Blade Runner: 2049 is an utterly phenomenal film. It is also a very tough nut to crack, and one that most audiences won’t care to.
This is perhaps appropriate, as its predecessor, 1982’s Blade Runner, was very much the same. Though Blade Runner: 2049 has the style, special effects, and budget of a major blockbuster, it’s not a movie for mass audiences. Most movie-goers today don’t even know what Blade Runner is, let alone have actually watched it. Trying to make an esoteric high-concept science-fiction film into a blockbuster is probably not going to pay-off the way Hollywood studio execs want it to. It didn’t for the original Blade Runner, and it might not now.
In most cases, there is a straight line drawn from original film to sequel. But instead of that straight line, picture a circle; that’s the original Blade Runner. Now picture a second, larger circle encompassing the first; that’s Blade Runner: 2049. It is more of a masterful expansion of the core concepts and themes than a direct, linear sequel. And I believe that is one of its greatest strengths.
2016’s Arrival instantly launched into my top-ten, and solidified Denis Villeneuve as one of my favorite directors working today. His work on BR:2049 has only served to further my respect for him and my awe at what he is capable of putting on screen. If you are interested in seeing what Blade Runner would look like if it was visually reinterpreted for audiences in 2017, that’s exactly what Villeneuve accomplished. He took the world Ridley Scott created in the original and brought it into the contemporary, and it is stunning in every way. The noir presence and the urban crush of the sci-fi cityscape are intact, and Villeneuve adds to the world of Blade Runner in surprising, brilliant, and significant ways.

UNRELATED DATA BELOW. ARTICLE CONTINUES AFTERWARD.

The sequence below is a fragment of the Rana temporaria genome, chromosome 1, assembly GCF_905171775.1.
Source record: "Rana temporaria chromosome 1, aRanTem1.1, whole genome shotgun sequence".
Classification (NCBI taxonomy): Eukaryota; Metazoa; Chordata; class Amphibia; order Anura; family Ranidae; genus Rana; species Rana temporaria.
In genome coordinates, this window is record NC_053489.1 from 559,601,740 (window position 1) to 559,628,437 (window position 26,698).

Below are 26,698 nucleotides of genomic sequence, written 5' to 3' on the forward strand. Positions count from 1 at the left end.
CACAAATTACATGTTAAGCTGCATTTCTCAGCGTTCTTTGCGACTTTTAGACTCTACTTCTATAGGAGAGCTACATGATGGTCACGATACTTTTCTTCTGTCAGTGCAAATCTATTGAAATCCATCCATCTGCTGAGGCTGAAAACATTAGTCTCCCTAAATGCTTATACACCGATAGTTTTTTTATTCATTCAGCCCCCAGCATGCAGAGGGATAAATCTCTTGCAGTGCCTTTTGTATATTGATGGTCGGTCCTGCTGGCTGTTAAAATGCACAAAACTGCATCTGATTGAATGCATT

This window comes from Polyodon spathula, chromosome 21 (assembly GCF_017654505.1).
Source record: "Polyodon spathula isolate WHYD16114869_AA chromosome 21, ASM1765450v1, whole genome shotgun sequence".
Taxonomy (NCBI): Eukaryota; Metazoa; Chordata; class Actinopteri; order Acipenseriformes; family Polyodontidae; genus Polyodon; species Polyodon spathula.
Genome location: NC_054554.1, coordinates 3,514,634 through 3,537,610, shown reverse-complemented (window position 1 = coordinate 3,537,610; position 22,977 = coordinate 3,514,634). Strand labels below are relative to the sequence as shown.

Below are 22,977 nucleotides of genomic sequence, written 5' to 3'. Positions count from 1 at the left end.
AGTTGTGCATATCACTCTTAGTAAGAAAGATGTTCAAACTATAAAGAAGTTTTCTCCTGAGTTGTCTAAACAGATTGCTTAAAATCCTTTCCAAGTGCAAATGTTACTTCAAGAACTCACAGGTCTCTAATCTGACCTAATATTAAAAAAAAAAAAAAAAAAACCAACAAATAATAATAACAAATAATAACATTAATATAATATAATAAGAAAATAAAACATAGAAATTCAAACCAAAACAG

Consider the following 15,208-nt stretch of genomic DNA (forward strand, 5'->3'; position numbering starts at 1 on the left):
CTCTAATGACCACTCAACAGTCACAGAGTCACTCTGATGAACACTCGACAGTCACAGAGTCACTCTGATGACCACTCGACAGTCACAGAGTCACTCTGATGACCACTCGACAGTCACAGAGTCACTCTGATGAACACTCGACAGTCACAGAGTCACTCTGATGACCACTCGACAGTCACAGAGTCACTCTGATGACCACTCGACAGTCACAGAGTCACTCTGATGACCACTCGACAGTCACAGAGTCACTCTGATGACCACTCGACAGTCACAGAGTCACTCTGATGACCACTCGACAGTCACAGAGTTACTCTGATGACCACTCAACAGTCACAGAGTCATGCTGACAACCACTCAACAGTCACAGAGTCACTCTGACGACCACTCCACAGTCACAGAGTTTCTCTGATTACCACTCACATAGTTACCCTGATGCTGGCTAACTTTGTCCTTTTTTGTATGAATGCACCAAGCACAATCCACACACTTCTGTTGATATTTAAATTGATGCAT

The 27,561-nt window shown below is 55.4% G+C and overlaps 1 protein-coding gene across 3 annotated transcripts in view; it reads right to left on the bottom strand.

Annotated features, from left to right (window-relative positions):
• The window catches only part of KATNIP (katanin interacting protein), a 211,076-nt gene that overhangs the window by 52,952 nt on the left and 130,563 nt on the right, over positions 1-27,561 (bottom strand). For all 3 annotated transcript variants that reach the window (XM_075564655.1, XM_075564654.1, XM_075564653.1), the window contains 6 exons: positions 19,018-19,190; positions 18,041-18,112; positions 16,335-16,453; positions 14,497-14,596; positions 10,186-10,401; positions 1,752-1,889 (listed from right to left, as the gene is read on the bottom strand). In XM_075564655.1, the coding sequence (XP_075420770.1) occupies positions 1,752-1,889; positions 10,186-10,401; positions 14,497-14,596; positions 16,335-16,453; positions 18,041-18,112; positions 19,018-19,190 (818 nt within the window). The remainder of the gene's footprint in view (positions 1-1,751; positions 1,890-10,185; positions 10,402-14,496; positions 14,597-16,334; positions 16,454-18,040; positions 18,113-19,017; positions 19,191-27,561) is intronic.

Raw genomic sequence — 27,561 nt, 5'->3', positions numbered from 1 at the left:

And the characters that inhabit this world are excellently embodied in the cast. Ryan Gosling’s gives a subtle and understated performance as LAPD officer K, one that you cannot help but connect with. This is complimented by Ana de Armas’s heartfelt role as Joi, K’s artificial-intelligence companion. Harrison Ford is not present simply for show and he knows it, as he gives probably his best performance in ten years or more, actually putting Rick Deckard on the screen again. These three are backed-up by a mostly excellent supporting cast, including the LAPD captain played by Robin Wright (who only gets better as time goes by), a small but pivotal role from Dave Bautista, and a stand-out performance from Carla Juri as Ana. There are a couple characters that fall flat, but that isn’t the fault of the acting – I’ll get to that in a minute.